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  • Protect Children

The Long-Lasting Impact of Online Child Sexual Abuse

Updated: Jun 11

Insights from parents of child victims and adult survivors of online child sexual abuse on the long-lasting impact of online child sexual abuse and exploitation.


person in yellow sweater typing on laptop

A startling one in five children in Europe falls victim to some form of sexual violence, according to an estimation by the Council of Europe. Parents and guardians who have experienced sexual violence against their child are often burdened by challenging emotions, duration of criminal proceedings, and a lack of awareness on how to help the recovery of their child and the whole family. Acknowledging this need for support, Protect Children has facilitated You Are Enough™ peer support groups in Finland since January 2021 to support parents whose children have fallen victim to sexual violence (Read more about the You Are Enough™ groups). Parents join groups based on the type of offence and the proximity of the offender; including intrafamilial, extrafamilial contact crimes, and crimes with an online element.  

The groups focusing on online offences have evoked concerns due to a number of child victims of online sexual violence presenting with severe long-term mental health difficulties and suicidality. We are concerned that children who have experienced this form of crime are not receiving support that sufficiently considers the specific elements of online crimes negatively impacting the victim’s mental well-being and healing.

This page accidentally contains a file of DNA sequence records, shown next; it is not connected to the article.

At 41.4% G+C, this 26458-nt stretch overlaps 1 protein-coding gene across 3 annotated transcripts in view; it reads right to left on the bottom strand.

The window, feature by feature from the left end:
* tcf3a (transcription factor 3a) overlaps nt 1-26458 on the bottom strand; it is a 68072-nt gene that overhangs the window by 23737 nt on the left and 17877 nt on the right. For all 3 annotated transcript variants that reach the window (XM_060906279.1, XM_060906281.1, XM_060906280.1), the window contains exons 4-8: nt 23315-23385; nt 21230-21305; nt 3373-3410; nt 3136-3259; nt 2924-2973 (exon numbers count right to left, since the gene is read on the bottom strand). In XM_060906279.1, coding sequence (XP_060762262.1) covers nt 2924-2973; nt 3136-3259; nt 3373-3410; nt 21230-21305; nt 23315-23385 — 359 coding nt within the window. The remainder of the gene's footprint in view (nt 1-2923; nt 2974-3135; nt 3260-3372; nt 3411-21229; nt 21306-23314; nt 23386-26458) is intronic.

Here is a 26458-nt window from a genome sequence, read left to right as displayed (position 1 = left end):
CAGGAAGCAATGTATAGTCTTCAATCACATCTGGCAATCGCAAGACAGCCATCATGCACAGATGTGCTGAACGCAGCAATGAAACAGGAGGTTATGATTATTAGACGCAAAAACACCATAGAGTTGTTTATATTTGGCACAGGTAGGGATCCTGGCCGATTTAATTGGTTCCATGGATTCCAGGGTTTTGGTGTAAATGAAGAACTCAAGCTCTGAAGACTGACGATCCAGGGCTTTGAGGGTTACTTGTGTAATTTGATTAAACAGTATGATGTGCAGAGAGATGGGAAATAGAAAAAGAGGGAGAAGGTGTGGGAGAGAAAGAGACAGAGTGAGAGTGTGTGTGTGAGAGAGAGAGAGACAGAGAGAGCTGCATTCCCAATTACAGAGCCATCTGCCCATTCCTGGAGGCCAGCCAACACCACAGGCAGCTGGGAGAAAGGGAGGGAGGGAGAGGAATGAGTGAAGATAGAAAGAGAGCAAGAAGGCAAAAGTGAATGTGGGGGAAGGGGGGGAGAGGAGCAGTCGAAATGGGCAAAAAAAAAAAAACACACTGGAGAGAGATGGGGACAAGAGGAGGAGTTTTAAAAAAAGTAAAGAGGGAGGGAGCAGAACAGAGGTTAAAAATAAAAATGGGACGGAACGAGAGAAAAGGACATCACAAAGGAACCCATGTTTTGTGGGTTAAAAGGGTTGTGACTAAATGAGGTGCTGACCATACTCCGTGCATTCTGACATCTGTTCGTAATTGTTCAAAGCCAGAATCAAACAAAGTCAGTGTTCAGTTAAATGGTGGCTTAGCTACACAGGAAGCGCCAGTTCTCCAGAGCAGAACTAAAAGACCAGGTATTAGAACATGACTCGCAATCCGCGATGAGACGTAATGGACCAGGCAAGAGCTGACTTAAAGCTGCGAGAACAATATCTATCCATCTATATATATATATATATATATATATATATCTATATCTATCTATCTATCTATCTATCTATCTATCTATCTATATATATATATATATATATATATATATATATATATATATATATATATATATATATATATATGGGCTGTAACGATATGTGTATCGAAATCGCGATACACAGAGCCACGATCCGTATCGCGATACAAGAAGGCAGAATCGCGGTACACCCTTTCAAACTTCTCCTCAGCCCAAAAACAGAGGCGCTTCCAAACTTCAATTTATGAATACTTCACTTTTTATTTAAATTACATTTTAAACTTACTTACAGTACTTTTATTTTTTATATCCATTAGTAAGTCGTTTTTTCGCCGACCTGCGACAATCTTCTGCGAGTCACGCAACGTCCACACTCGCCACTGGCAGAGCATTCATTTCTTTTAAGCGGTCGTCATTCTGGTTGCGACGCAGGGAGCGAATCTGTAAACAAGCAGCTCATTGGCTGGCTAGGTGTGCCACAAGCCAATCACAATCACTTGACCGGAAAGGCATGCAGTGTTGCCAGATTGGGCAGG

You are Enough parental peer support groups

There is a need for further research to understand the differing impact of online and offline sexual violence on children’s mental well-being. The most recent research and supportive work with survivors indicates that online elements of sexual abuse may worsen or complicate impact and bring further challenges to victim’s recovery, for example by leading to higher levels of PTS symptoms (Hanson, 2017; Jonsson and Svedin, 2017). Factors that have been suggested to contribute to the worsened impact are the permanence of pictures or videos of the abuse, which leads to increased feelings of self-blame, and the emotional abuse often used by perpetrators when lacking opportunities to physically intimidate and threaten the victim (Hamilton-Giachritsis et al., 2017). The role of shame and self-blame caused by lack of physical intimidation and the victim failing to see the power of perpetrator's manipulation and coercive behaviour online could explain the worsened impact as it may lead to cognitive distortion of the victim being responsible. This cognitive distortion of victim blaming may be adopted by the victim but also by people around the victim including parents and professionals.  

Preliminary results of the ‘Our Voice’ survivor survey collected by Protect Children supports the concerns evoked by the You are Enough™ groups. When comparing survivors’ self-reported long-lasting symptoms of those whose abuse included an online element (N=219) to those whose abuse did not include an online element (N=3,343), the results show a higher number of reported symptoms for those with an online element in all categories, as the graph below outlines.